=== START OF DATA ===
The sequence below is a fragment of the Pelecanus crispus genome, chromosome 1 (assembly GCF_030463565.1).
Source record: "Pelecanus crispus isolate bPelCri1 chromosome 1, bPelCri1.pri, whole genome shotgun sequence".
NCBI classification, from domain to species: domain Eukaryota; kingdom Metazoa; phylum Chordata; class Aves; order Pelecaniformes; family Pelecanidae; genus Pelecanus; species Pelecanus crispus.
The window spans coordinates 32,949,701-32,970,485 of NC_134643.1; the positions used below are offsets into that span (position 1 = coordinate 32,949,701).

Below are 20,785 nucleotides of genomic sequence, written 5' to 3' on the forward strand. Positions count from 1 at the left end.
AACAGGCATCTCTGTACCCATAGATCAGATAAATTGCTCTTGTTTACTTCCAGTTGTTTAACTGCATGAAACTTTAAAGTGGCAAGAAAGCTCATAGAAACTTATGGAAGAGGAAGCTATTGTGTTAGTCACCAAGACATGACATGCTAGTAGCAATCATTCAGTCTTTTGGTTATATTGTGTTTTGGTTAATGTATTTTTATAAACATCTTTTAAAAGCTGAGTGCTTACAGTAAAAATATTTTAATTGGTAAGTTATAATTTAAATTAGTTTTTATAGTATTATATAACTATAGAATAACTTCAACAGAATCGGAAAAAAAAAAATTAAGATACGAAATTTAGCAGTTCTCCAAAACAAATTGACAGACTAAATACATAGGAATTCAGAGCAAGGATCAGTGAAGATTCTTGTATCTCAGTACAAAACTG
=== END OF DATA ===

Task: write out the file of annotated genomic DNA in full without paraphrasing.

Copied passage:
The sequence below is a fragment of the Pelecanus crispus genome, chromosome 1 (assembly GCF_030463565.1).
Source record: "Pelecanus crispus isolate bPelCri1 chromosome 1, bPelCri1.pri, whole genome shotgun sequence".
NCBI classification, from domain to species: domain Eukaryota; kingdom Metazoa; phylum Chordata; class Aves; order Pelecaniformes; family Pelecanidae; genus Pelecanus; species Pelecanus crispus.
The window spans coordinates 32,949,701-32,970,485 of NC_134643.1; the positions used below are offsets into that span (position 1 = coordinate 32,949,701).

Below are 20,785 nucleotides of genomic sequence, written 5' to 3' on the forward strand. Positions count from 1 at the left end.
AACAGGCATCTCTGTACCCATAGATCAGATAAATTGCTCTTGTTTACTTCCAGTTGTTTAACTGCATGAAACTTTAAAGTGGCAAGAAAGCTCATAGAAACTTATGGAAGAGGAAGCTATTGTGTTAGTCACCAAGACATGACATGCTAGTAGCAATCATTCAGTCTTTTGGTTATATTGTGTTTTGGTTAATGTATTTTTATAAACATCTTTTAAAAGCTGAGTGCTTACAGTAAAAATATTTTAATTGGTAAGTTATAATTTAAATTAGTTTTTATAGTATTATATAACTATAGAATAACTTCAACAGAATCGGAAAAAAAAAAATTAAGATACGAAATTTAGCAGTTCTCCAAAACAAATTGACAGACTAAATACATAGGAATTCAGAGCAAGGATCAGTGAAGATTCTTGTATCTCAGTACAAAACTG